Skip to Content
 
 
 
Find:
Advanced Search

CAMPING RESOURCES

 

CAMPING RESOURCES

 

ORGANIZATIONS

American Camping Association
Bradford Woods, Martinsville, IN 46151
- The ACA is a private, non-profit, educational organization of camp owners and directors, staff members, and volunteers. Their purpose is to ensure the highest professional practices for administration and extension of the unique experiences of organized camping. The ACA is the accrediting body for camping in the United States. A catalog is available calling, toll-free, 1-800-428-CAMP.

Adventure Education Program
YMCA Blue Ridge Assembly, 84 Blue Ridge Circle, Black Mountain, NC 28711
Tel: (828) 669-8422; fax: (828) 669-8497; e-mail:
paul.pitney@murraystate.edu

 - The purposes of the Assembly are to provide for conferences of workers under religious, educational, social and industrial organizations, to provide training for workers engaged in physical, mental, and spiritual improvement of men and women, with special emphasis upon work with young people...Blue Ridge hosts...the Blue Ridge High School Values Conference with 500 participants and the Blue Ridge Leaders' School, oldest and largest YMCA Leaders' School in the world with 600 in attendance...Blue Ridge is involved in programs dealing with America's most pressing problems-addiction and heart diseases...They are involved with juvenile justice, being the host site for the oldest juvenile and domestic relations court judges conference in the country. The Fellowship of Christian Athletes brings more than 1,500 youth and adults to three conferences each summer...The Assembly has a long and rich history of service to college-age young adults and maintains a collegiate work-study program with more than 100 participants. Currently, they have seven active partnerships reaching into the Jerusalem International YMCA as well as YMCAs in Belize, Central America; Stockholm, Sweden; Columbo, Sri Lanka; Romford, England; Nigeria, Africa, and Tokyo, Japan. Carefully screened and selected members of the collegiate staff work in these settings during the month of July each summer.

Adventures Unlimited Outdoor Center
Route 6, Box 283, Milton, FL 32570
Tel: (850) 623-6197 or (800) 239-6864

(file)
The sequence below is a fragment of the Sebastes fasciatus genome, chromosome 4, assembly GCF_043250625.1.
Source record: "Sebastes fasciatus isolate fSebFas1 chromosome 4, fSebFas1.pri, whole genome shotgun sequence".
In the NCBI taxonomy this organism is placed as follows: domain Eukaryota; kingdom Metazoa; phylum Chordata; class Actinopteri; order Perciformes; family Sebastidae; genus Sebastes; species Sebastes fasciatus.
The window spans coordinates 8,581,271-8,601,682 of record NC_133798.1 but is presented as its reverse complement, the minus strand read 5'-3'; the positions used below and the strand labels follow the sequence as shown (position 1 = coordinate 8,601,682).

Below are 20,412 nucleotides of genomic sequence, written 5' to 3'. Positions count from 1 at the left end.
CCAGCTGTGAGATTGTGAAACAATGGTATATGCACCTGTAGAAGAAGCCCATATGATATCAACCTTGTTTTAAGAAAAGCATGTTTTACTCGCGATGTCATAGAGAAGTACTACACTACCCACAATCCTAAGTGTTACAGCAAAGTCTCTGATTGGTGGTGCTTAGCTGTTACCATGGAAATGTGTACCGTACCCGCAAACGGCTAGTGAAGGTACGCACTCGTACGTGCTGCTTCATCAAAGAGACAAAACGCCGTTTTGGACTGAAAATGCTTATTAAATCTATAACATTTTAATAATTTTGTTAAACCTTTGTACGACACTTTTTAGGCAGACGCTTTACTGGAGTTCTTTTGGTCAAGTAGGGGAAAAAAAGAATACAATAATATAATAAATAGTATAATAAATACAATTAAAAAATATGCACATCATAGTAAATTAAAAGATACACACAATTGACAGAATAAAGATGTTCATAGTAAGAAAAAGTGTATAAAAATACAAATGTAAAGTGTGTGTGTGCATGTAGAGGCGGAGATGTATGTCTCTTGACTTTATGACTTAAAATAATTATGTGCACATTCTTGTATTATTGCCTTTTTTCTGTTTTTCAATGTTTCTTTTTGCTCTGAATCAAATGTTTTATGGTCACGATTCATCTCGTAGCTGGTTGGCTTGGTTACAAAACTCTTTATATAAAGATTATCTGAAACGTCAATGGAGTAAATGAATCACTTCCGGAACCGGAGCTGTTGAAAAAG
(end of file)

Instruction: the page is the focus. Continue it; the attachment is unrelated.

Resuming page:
High adventure in secluded forest in Northwest Florida to build self-confidence, trust, and communication in wilderness setting with rope challenge course, nature walk, spider webs, games, and other challenges. Canoeing and tubing.

Confrontation Point Ministries
P.O. Box 572, Crossville, TN 38557
Tel: (800) 884-8483; Fax: (931) 484-7819;
cpoint@u-c.net- Outdoor adventure and mission experience. Challenges highly motivated Christians to grow in relationship to themselves, others, nature, and God. Offers leadership development, worship planned by youth, work teams, service projects, adventure projects, and debriefings. Call for free video.

Christian Camping International
Box 646, Wheaton, IL 60189 - CCI is a volunteer organization of camp and program directors, volunteers, and others concerned with maintaining excellence in Christian camping. The members meet together at a national convention and regional gatherings to share ideas and suggestions to help improve the institution of Christian camping as well as individual camps. CCI has a catalog that can be received by written request.

Crossroads (Youth Ministry) Ski Ministry
10440 Central Expressway, Suite 122, Dallas, TX 75231
Tel: (800) 683-3335;
Programs for youth groups include speakers such as Wayne Rice, Jim Graham, dramatists Paul and Nicole Johnson, and musicians Satellite Soul and Greg Shaw. Package includes lodging, ski rentals, lift tickets, and program content. Exciting four-day program with lots of options.

Edge Ministries
P.O. Box 850, Antioch, TN 37013
Tel: (615) 731-3343;
edge3343@aol.com Uses outdoor outdoor activities such as mountain biking, hiking, rope courses, rock climbing, back packing, caving for spiritual inspiration.

The Great Outdoors
P.O. Box 98, Coker Creek, TN 37314
Tel: (423) 261-2310 -
Village set in 200 acres pristine forest. Climbing tower, horse back riding, mountain biking, rappelling, gold panning, and recreational activities and relaxed reflection. Program designed to meet special needs.